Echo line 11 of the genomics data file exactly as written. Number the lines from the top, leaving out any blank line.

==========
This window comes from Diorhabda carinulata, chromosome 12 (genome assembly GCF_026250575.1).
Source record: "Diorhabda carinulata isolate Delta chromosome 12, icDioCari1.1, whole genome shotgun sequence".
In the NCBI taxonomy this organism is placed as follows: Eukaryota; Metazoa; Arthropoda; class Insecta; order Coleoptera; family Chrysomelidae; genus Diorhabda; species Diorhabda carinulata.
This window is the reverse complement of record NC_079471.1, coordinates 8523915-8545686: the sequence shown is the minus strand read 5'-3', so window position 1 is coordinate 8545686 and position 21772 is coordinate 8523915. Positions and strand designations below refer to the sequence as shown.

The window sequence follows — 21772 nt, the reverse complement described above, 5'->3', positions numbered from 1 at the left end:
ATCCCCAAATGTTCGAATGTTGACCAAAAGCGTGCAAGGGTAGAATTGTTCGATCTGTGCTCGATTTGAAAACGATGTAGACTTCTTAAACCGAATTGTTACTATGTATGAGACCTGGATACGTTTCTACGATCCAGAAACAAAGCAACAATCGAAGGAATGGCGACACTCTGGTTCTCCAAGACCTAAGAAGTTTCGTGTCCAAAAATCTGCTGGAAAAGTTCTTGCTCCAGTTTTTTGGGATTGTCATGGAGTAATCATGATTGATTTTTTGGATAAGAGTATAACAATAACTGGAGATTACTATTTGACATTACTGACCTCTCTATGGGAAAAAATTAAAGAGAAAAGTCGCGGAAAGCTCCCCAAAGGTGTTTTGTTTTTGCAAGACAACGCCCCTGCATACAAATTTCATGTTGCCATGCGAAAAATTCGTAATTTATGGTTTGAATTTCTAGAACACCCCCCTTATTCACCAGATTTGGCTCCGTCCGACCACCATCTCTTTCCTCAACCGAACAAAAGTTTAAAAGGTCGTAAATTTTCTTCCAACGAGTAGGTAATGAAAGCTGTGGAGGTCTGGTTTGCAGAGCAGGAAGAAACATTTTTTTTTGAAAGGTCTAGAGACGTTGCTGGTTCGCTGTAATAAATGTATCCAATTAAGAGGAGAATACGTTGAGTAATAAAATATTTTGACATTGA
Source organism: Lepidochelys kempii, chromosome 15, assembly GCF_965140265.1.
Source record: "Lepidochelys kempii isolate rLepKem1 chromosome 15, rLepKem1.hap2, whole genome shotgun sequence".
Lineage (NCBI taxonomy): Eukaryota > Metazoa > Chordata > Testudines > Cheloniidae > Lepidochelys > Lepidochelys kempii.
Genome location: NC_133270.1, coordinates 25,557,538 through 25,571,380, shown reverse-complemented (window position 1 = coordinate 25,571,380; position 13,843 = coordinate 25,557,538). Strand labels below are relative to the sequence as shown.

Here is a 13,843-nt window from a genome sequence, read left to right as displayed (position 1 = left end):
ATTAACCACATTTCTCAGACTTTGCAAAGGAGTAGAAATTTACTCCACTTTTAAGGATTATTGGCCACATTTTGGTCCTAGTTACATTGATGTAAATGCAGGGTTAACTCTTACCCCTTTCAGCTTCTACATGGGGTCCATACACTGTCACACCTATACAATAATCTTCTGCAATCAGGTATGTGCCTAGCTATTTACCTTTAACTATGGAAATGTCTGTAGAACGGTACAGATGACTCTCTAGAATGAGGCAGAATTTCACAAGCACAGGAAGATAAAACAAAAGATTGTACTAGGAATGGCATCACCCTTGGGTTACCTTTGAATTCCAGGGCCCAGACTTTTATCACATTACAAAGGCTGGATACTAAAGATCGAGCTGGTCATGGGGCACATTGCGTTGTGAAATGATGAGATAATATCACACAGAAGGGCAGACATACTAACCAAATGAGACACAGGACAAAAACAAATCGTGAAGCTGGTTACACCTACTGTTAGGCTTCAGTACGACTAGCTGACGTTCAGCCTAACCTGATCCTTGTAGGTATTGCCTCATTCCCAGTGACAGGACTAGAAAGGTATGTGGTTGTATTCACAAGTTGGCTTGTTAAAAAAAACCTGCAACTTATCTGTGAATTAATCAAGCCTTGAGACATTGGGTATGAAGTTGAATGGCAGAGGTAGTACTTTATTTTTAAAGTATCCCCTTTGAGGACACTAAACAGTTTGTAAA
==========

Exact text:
Here is a 13,843-nt window from a genome sequence, read left to right as displayed (position 1 = left end):